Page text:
I tend to lose sight of the gravity and power of my simplest decisions. I think that all too often I am trying to manufacture moments rather than seizing those that are tangibly there, yet for some reason go unrecognized. And, often, they are truly moments. Hesitate, and the opportunity is gone, or claimed by another. The older and more calculated I get the more challenging it becomes to trust my instinct. React rather than deliberate. There is a time and place for all things. When do I need to be pensive? When must I make haste? Wisdom and knowledge are not the same thing. Wisdom is simple. Knowledge is endlessly complex. Yet, the more we know the wiser we can become. Dichotomy? Welcome to the human race.
Anyhoisen, a little over a week ago, I was at the airport in Nice getting ready to make the long trek home to Seattle after a wonderful, exhausting, yet mildly disappointing week on the riviera (I didn't win the competition... nor did i place. But, I am told we are all winners... I was not aware how akin opera competitions are to youth sports in this regard, but i digress). I got my iPod going strong with some remastered Zepplin mixed in with a little magical mystery tour and a fresh bag of french gummi bears and a perrier. I was in my happy place and was not looking for any non-essential human interaction.
But, after about 45 minutes of me time ( I got to the airport soooo early, but the ride was free so I can't complain... plus, better early than late) I noticed a young lady walking around the gate looking a bit like a lost puppy. She looked a bit like the way I felt when I first arrived in Athens back in November 08... Scared, uncertain, lonely, yet trying to look like she had half a clue. This is the kind of scene that I have seen before (forgive the homophone) yet chose to ignore or write off to the responsibility of an unnamed/unseen other. Not a big responsibility. Just decency. A simple hello.
As a seasoned traveler, I know that if i am at the gate more than an hour before the flight is scheduled to board that there is virtually no chance that there will be someone at said gate to answer your questions... My wife will tell you that I am usually not the most observant guy, but I know fear when i see it, and this young lady needed a little help.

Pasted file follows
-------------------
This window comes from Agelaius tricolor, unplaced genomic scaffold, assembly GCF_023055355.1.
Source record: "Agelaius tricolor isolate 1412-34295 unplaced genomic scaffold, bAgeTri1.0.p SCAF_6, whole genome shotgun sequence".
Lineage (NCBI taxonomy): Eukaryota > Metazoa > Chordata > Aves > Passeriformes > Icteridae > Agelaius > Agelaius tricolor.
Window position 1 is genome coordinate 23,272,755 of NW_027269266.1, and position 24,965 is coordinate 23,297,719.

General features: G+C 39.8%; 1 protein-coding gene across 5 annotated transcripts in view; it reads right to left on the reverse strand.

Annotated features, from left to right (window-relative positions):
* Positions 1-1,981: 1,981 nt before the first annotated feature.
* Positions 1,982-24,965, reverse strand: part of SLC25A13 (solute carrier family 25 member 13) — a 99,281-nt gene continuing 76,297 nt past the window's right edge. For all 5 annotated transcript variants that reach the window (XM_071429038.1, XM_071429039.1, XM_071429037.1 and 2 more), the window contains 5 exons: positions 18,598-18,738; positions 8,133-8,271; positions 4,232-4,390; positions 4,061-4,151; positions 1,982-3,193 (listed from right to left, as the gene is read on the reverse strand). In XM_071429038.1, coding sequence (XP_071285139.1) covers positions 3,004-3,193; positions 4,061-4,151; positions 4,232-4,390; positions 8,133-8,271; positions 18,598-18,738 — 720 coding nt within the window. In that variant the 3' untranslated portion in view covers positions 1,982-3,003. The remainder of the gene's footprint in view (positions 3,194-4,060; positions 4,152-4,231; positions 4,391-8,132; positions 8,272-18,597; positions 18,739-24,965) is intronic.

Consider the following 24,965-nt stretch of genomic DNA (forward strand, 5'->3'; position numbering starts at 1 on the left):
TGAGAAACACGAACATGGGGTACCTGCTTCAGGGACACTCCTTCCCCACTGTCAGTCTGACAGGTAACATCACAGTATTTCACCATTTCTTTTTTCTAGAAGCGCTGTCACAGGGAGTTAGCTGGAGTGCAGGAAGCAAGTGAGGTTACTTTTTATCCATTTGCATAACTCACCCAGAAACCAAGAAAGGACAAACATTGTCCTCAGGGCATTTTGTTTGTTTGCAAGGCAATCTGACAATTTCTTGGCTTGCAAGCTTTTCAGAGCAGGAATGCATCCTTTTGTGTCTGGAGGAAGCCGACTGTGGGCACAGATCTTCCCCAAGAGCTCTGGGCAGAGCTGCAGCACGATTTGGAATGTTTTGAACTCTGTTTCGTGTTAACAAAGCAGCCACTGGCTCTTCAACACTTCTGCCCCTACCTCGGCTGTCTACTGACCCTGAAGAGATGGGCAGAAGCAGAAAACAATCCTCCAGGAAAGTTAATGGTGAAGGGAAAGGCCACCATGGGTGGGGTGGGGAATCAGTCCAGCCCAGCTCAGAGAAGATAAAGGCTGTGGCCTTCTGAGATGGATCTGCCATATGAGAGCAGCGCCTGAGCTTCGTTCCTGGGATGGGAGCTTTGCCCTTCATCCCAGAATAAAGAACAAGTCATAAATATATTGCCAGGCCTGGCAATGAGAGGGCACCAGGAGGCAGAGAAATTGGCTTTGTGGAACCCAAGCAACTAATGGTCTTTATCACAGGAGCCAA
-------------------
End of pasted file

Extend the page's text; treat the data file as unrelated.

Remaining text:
"Hello, are you on the flight to London? If so, you are in the right place. The crew will be here shortly." Anyone who knows me understands that this is a paraphrase as my eloquence is generally limited in the present tense. Regardless, long story short, Daniella, my new facebook friend is a 19 year old German student that until that day had never flown before and was heading to a small town in a country she had yet to visit to take a job as an opare (nanny) for a family she had not yet met just after leaving her best friend and family for a period of at least a year... We ended up chatting for the entire time leading up to the flight. She is a sweet girl roughly the same age as my niece Raleigh. If it were her, I would not have hesitated to help. In this case, it took a moment.
Im not trying to toot my own horn. Quite the opposite. I was happy that i could help. I didn't go out of my way at all. My big sacrifice was not listening to the Immigrant song for the umpteenth time. After we parted, I could not think of anything but the multitude of occasions in which I have seen similar events unfold only to sit on my hands and let somebody else (or nobody) deal with it.
I guess the reason i am sharing is to hopefully encourage those that are like me to be open to the moments we can make a difference regardless of how small they may be.
The greatest moment of my life was the day i decided to say hello to the German girl at the airport in Nice.